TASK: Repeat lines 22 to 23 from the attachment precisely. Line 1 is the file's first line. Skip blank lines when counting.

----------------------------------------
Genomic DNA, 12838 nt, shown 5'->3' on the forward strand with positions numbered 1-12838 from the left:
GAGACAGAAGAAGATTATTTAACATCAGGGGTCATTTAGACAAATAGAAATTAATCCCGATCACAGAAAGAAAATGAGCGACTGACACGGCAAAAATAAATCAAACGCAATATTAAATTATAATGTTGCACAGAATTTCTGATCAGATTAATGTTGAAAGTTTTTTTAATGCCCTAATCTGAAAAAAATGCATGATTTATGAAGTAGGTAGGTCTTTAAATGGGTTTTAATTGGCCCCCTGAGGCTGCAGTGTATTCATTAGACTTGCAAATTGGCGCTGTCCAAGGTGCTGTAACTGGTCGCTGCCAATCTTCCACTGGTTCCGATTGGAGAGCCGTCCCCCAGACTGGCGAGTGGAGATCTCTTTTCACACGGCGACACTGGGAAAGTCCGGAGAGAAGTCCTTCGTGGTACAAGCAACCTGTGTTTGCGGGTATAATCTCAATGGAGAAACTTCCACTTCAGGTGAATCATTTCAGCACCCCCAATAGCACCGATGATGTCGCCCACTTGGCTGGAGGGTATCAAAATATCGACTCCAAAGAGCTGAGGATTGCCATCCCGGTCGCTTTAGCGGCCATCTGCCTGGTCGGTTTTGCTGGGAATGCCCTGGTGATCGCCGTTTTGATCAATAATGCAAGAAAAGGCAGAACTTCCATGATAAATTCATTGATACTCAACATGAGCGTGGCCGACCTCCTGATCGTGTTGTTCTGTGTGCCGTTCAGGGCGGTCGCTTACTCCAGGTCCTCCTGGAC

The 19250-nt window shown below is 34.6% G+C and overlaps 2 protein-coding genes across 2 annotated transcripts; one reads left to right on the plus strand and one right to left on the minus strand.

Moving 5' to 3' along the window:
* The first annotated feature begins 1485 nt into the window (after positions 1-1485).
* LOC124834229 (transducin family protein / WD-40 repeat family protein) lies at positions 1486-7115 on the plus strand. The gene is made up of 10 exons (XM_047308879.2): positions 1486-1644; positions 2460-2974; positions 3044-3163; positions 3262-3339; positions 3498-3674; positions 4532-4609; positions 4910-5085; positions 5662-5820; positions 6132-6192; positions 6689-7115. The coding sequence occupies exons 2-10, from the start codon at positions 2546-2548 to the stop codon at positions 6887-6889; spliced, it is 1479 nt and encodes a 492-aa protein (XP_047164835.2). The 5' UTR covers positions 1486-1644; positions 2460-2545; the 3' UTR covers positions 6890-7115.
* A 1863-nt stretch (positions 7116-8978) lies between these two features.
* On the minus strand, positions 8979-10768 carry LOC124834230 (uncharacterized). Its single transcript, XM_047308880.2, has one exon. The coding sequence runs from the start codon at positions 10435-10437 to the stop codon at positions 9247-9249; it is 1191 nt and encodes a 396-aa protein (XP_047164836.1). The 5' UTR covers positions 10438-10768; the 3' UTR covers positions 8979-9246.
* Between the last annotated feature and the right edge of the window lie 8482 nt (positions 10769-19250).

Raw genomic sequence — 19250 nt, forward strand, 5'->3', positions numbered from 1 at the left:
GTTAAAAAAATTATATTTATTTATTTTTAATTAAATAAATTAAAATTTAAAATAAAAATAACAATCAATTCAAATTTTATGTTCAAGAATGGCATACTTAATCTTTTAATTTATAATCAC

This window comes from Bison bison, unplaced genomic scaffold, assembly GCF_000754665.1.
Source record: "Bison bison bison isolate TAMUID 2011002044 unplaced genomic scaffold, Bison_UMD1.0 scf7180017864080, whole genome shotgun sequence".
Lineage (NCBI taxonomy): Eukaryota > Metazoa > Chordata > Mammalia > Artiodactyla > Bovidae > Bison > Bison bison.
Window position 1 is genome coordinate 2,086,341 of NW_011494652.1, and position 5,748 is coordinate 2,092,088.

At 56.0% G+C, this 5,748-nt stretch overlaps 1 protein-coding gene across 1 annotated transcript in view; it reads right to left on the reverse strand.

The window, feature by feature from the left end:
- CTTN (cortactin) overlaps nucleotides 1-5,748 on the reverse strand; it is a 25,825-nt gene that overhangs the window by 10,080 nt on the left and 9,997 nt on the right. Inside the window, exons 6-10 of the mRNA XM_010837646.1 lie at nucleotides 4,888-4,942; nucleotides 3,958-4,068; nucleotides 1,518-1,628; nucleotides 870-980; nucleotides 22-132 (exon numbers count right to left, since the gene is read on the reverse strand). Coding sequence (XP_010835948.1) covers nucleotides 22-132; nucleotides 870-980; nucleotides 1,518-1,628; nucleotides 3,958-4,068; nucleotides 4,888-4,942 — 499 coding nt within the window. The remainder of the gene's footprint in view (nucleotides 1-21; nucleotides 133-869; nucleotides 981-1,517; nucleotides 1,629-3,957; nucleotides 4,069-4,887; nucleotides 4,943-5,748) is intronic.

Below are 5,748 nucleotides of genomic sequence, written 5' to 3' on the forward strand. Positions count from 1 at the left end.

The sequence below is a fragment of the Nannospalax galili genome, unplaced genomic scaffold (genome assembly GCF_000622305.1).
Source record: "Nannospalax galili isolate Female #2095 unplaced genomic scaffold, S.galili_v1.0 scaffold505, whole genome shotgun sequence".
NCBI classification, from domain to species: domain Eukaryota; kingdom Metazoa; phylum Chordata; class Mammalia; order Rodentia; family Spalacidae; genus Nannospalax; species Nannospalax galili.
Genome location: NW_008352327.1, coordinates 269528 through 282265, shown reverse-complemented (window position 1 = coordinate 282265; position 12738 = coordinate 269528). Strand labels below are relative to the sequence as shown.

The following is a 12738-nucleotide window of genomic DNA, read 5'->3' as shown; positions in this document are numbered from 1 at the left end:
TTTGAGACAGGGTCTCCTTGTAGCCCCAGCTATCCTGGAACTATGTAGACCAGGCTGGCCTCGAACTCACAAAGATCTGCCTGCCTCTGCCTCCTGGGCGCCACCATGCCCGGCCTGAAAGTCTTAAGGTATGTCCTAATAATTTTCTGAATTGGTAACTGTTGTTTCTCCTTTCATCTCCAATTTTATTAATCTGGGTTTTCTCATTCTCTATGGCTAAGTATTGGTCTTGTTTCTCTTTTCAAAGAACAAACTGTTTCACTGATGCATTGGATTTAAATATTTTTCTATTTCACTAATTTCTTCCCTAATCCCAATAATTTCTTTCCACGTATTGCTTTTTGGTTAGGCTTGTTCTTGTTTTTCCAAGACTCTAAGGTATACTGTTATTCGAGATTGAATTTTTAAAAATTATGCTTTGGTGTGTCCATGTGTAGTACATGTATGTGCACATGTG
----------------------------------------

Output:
NCBI classification, from domain to species: domain Eukaryota; kingdom Metazoa; phylum Chordata; class Mammalia; order Rodentia; family Spalacidae; genus Nannospalax; species Nannospalax galili.
Genome location: NW_008352327.1, coordinates 269528 through 282265, shown reverse-complemented (window position 1 = coordinate 282265; position 12738 = coordinate 269528). Strand labels below are relative to the sequence as shown.